TSMC Offers Designer Nano-Scale Manufacturing Process
Wafers built using the 40-nm technique will produce CPUs, graphics chips, networking processors, and FPGA designs for high-performance consumer devices.
Taiwan Semiconductor Manufacturing said Monday it plans to start offering customers a 40-nanometer manufacturing process for building lower power and general-purpose semiconductors.
The chipmaker plans to offer low-power 40LP products for wireless and portable devices, and 40G general-purpose technology for CPUs, graphics processing units (GPUs), game consoles, networking and field-programmable gate array (FPGA) designs and other high-performance consumer devices.
The 40-nm process is considered a designer chip in manufacturing standards. In the last eight years, chipmakers have reduced their volume CMOS semiconductor fabrication manufacturing process from a longtime standard of 130 nanometers to the introduction of 90-nm chips in 2002 and the 65-nm technique in 2006. Most of the major chipmakers are investing heavily in the 45-nm designs being used today. The next breakthrough step for semiconductor manufacturing is the 32-nm processes.
TSMC claims its 40-nm product footprint is smaller that its 45-nm devices, and the SRAM cell size of the former is the smallest in the industry at 0.242 of a micrometer. The 40 nm process uses a combination of 193 nm immersion photolithography and extreme low-k, or ELK, material.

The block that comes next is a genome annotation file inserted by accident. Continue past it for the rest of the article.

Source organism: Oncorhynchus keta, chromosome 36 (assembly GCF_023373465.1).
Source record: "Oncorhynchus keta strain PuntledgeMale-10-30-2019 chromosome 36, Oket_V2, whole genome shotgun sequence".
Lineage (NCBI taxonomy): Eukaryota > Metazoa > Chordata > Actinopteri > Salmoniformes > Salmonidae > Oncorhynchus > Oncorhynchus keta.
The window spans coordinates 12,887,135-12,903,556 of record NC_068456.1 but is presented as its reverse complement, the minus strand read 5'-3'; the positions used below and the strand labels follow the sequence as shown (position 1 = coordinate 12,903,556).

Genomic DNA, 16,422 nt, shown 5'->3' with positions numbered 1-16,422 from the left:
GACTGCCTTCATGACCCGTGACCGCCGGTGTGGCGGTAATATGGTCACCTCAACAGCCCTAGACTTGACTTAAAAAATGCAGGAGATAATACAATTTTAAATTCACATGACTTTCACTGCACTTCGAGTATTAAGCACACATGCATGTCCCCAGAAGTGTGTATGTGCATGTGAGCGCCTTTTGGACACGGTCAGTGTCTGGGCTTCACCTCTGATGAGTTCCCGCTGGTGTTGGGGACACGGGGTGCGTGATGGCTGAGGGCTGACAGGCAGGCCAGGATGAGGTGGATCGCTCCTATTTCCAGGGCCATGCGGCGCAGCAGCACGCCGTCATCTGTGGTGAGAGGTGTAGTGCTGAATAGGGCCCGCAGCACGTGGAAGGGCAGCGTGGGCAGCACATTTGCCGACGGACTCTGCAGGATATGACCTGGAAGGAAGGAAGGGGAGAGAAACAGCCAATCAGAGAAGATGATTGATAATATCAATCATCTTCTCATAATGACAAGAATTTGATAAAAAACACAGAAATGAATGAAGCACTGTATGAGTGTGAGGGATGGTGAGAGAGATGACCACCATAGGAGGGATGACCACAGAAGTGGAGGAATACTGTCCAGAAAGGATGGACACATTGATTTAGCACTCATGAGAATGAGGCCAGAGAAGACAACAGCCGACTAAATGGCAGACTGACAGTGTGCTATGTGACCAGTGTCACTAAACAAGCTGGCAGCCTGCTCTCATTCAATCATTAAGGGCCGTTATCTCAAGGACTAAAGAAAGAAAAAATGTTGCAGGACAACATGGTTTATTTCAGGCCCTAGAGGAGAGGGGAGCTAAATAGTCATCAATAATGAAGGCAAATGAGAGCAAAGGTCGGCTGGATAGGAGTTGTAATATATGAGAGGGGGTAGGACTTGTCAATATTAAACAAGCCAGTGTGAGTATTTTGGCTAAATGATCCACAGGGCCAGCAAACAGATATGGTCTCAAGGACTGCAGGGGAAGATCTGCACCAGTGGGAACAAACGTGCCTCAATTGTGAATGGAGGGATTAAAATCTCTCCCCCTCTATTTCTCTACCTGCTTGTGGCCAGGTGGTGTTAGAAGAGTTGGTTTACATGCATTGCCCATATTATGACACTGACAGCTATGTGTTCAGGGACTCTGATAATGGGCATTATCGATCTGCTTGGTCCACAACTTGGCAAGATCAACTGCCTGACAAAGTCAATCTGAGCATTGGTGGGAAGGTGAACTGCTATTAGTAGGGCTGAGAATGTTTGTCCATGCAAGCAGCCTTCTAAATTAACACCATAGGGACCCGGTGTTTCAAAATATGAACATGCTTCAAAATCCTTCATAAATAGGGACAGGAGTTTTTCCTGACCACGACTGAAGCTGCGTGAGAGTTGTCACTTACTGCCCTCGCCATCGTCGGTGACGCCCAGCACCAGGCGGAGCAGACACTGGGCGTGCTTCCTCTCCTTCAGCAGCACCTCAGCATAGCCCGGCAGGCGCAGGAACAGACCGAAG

Highlights of the 40-nm process include a raw gate density improvement of 2.35 times that of TSMC's 65-nm process, and a significant power savings over current 45-nm technologies.
"Our design flow can take designs started at 45 nm and target it toward the advantages of 40 nm," John Wei, senior director of advanced technology marketing at TSMC, said in a statement. "A lot of TSMC development work has gone into ensuring that this transition is truly transparent. Designers need only concentrate on achieving their performance objectives."
TSMC is the world's largest independent semiconductor foundry. Headquartered in Hsinchu, Taiwan, the company offers a variety of wafer product lines. Fabless high-tech customers include ATI, the graphics chipmaker owned by Advanced Micro Devices; Broadcom, Conexant, Marvell, Nvidia, and VIA.
Sun Microsystems in February chose TSMC as the foundry for future generations of UltraSparc chips, which would be based on a 45-nm manufacturing process. Texas Instruments, which had been Sun's foundry for two decades, would continue to test and package Sun processors.
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